Embrace Community and Growth with Empress Of’s Sophomore LP, Us

empress of us

Photo by Fabian Guerrero

My favorite line from Us, the sophomore full-length record from Empress Of, appears in “Love for Me,” as an explanation for living life to the fullest: “The whole world spins on a thin string / Touché let’s get up off our seat.” Of course, you will be hard pressed to find a spare moment to sit as you listen to the LA-born artist’s recent release, making that song, and by proxy the other nine, a huge success. Beyond that, Us represents a completely new outlook compared to her 2015 LP, Me—one that embraces community.

Empress Of was never one for meekness, and yet the new album is still the bravest release in her discography. The production is adventurous and flexible. She trusts her instincts and makes bilingual appeals for others to do the same of her (“Trust Me Baby”) and wears her emotions on her sleeve, as they course through her fingers and bones (“I’ve Got Love”). Difficult moments always find compromise quickly if not amicably, and sometimes the compromise has to come from within. All circumstances remain empowering for listeners.

The artist born Lorely Rodriguez opens her arms to all on the new record. Literally so—on the cover, she is sitting with shoulders and hips spread wide, a welcoming gesture. She appeared to have the exact opposite body language on Me, whose title also acknowledges a more internal journey than what she goes through on Us. Even song titles stand out as contrast: “Everything to Me” vs “Everything is You” or “When I’m With Him” vs “Need Myself.”

In light of the contrasts, the albums are not opposites—they are complementary. Me forged a path of self-love and Us paved it, proving that we are nothing without our friends, family, and lovers too. There is still plenty of focus given to insecurities, but there is a strength in owning weakness. On “I Don’t Even Smoke Weed,” she admits the drug gives her anxiety, but she trusts her partner: “I don’t always know what to say, but you always understand.” Not to mention, confidence breeds authority, as in the tense moments of “All For Nothing”: “This love is draining us dry, all I wanna is it all for nothing?

Rodriguez has become a pillar for the Latinx indie movement in America, bringing bilingualism to her lyrics in the new record. This isn’t her first use of the Spanish language in her music, but they were notably absent from Me; she told the Fader that singing in the other tongue feels like an “alter ego”: necessary to use when the limits of English become apparent. At one point, she had put out a cover of her own single which she’d called “Agua Agua”—my favorite version of the song—but it was removed after the promotional cycle for the album was complete. That was little more than an afterthought a few years ago, but just as the language itself is inextricably tied to her life, it is slowly finding its way to the forefront of her music.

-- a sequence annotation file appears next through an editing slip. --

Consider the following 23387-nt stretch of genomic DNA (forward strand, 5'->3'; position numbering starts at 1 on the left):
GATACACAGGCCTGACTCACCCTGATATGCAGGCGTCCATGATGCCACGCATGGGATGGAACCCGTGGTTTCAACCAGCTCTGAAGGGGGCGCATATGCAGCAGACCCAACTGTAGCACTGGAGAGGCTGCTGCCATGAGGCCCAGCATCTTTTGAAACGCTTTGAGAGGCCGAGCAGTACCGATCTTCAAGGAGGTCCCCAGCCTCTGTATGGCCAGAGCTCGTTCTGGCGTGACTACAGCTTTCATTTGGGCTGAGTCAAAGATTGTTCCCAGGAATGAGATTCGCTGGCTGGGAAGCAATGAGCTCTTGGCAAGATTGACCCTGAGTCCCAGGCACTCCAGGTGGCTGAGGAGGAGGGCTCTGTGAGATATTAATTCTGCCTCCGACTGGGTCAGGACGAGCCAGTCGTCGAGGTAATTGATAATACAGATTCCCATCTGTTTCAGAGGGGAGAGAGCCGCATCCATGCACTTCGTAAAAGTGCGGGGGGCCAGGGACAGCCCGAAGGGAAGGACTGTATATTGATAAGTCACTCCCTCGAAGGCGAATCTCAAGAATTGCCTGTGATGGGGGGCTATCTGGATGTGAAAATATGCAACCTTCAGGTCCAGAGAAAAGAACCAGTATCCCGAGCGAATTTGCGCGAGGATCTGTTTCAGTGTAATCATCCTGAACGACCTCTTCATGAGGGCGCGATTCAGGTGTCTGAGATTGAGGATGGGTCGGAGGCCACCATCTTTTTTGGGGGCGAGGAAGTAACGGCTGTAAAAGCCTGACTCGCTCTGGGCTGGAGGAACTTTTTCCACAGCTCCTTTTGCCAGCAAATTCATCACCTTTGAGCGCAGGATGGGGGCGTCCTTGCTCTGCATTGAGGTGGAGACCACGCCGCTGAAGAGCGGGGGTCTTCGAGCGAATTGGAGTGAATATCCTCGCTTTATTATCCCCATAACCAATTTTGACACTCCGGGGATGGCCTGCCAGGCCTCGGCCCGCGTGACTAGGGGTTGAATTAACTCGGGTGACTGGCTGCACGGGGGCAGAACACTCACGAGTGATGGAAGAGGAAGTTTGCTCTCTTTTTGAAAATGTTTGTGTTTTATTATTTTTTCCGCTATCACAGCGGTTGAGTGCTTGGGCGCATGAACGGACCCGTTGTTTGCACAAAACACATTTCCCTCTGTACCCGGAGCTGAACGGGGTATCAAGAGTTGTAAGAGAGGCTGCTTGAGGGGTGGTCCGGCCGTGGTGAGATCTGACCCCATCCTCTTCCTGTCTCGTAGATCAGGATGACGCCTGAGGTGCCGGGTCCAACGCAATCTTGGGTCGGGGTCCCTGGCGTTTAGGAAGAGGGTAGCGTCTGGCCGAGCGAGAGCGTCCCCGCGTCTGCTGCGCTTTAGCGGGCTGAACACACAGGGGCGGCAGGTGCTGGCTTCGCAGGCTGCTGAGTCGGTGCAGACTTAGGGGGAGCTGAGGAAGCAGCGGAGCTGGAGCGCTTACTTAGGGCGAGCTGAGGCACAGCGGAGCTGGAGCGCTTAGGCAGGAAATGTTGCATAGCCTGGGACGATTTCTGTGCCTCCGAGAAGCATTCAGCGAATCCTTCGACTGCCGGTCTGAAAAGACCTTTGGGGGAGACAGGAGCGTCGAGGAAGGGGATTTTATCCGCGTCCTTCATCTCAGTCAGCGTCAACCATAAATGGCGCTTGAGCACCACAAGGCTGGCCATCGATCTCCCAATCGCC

On Us, Rodriguez had access to the best local and/or Latinx talent, including DJ Dodger Stadium and Chrome Sparks, who co-produced some songs; models and creatives José Hernandez and Gabriela Ruiz who appear in music videos; and Rodriguez herself, as she made her directorial debut this year with two of those videos. She has been pushing through the industry her entire career, and in that time, there have only been disruptions in how an artist can make a living. After putting herself through the ringer to make her last album by herself, it follows that Us takes advantage of her personal network of friends.

Even though she owes no one for her own success, Empress Of honors people that support and guide her in order to pay it forward for future artists. Her growth—as a citizen, friend, and artist—doesn’t stop here.

Empress Of | buy Us | website | Facebook | Twitter | Instagram | YouTube | Soundcloud | Bandcamp

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